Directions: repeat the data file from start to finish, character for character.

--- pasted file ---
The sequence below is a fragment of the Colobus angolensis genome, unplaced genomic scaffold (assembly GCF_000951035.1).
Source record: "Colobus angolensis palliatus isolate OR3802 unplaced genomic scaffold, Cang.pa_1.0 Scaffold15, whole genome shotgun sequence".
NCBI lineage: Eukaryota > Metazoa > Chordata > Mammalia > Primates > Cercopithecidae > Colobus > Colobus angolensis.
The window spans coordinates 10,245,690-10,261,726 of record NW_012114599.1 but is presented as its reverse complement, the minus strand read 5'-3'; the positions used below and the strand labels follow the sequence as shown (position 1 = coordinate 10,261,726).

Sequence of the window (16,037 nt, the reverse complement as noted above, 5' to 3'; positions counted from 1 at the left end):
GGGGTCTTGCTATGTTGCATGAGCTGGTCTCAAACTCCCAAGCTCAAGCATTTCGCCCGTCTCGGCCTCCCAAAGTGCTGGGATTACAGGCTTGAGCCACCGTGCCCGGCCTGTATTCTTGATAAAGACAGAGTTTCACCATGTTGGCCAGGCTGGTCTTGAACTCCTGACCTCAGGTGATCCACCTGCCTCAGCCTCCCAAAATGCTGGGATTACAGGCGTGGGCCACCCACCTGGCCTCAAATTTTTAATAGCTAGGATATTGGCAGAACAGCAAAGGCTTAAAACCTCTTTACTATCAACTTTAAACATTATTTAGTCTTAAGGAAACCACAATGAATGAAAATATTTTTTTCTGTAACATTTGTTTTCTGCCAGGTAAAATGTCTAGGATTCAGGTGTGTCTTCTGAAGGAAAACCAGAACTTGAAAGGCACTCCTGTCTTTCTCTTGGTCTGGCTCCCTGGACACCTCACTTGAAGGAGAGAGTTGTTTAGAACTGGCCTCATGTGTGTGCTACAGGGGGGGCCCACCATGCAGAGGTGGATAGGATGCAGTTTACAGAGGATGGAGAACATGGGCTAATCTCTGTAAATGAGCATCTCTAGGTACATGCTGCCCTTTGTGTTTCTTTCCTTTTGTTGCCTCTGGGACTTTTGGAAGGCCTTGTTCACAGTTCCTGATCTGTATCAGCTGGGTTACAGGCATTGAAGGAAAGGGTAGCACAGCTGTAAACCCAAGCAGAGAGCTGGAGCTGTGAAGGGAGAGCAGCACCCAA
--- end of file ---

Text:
The sequence below is a fragment of the Colobus angolensis genome, unplaced genomic scaffold (assembly GCF_000951035.1).
Source record: "Colobus angolensis palliatus isolate OR3802 unplaced genomic scaffold, Cang.pa_1.0 Scaffold15, whole genome shotgun sequence".
NCBI lineage: Eukaryota > Metazoa > Chordata > Mammalia > Primates > Cercopithecidae > Colobus > Colobus angolensis.
The window spans coordinates 10,245,690-10,261,726 of record NW_012114599.1 but is presented as its reverse complement, the minus strand read 5'-3'; the positions used below and the strand labels follow the sequence as shown (position 1 = coordinate 10,261,726).

Sequence of the window (16,037 nt, the reverse complement as noted above, 5' to 3'; positions counted from 1 at the left end):
GGGGTCTTGCTATGTTGCATGAGCTGGTCTCAAACTCCCAAGCTCAAGCATTTCGCCCGTCTCGGCCTCCCAAAGTGCTGGGATTACAGGCTTGAGCCACCGTGCCCGGCCTGTATTCTTGATAAAGACAGAGTTTCACCATGTTGGCCAGGCTGGTCTTGAACTCCTGACCTCAGGTGATCCACCTGCCTCAGCCTCCCAAAATGCTGGGATTACAGGCGTGGGCCACCCACCTGGCCTCAAATTTTTAATAGCTAGGATATTGGCAGAACAGCAAAGGCTTAAAACCTCTTTACTATCAACTTTAAACATTATTTAGTCTTAAGGAAACCACAATGAATGAAAATATTTTTTTCTGTAACATTTGTTTTCTGCCAGGTAAAATGTCTAGGATTCAGGTGTGTCTTCTGAAGGAAAACCAGAACTTGAAAGGCACTCCTGTCTTTCTCTTGGTCTGGCTCCCTGGACACCTCACTTGAAGGAGAGAGTTGTTTAGAACTGGCCTCATGTGTGTGCTACAGGGGGGGCCCACCATGCAGAGGTGGATAGGATGCAGTTTACAGAGGATGGAGAACATGGGCTAATCTCTGTAAATGAGCATCTCTAGGTACATGCTGCCCTTTGTGTTTCTTTCCTTTTGTTGCCTCTGGGACTTTTGGAAGGCCTTGTTCACAGTTCCTGATCTGTATCAGCTGGGTTACAGGCATTGAAGGAAAGGGTAGCACAGCTGTAAACCCAAGCAGAGAGCTGGAGCTGTGAAGGGAGAGCAGCACCCAA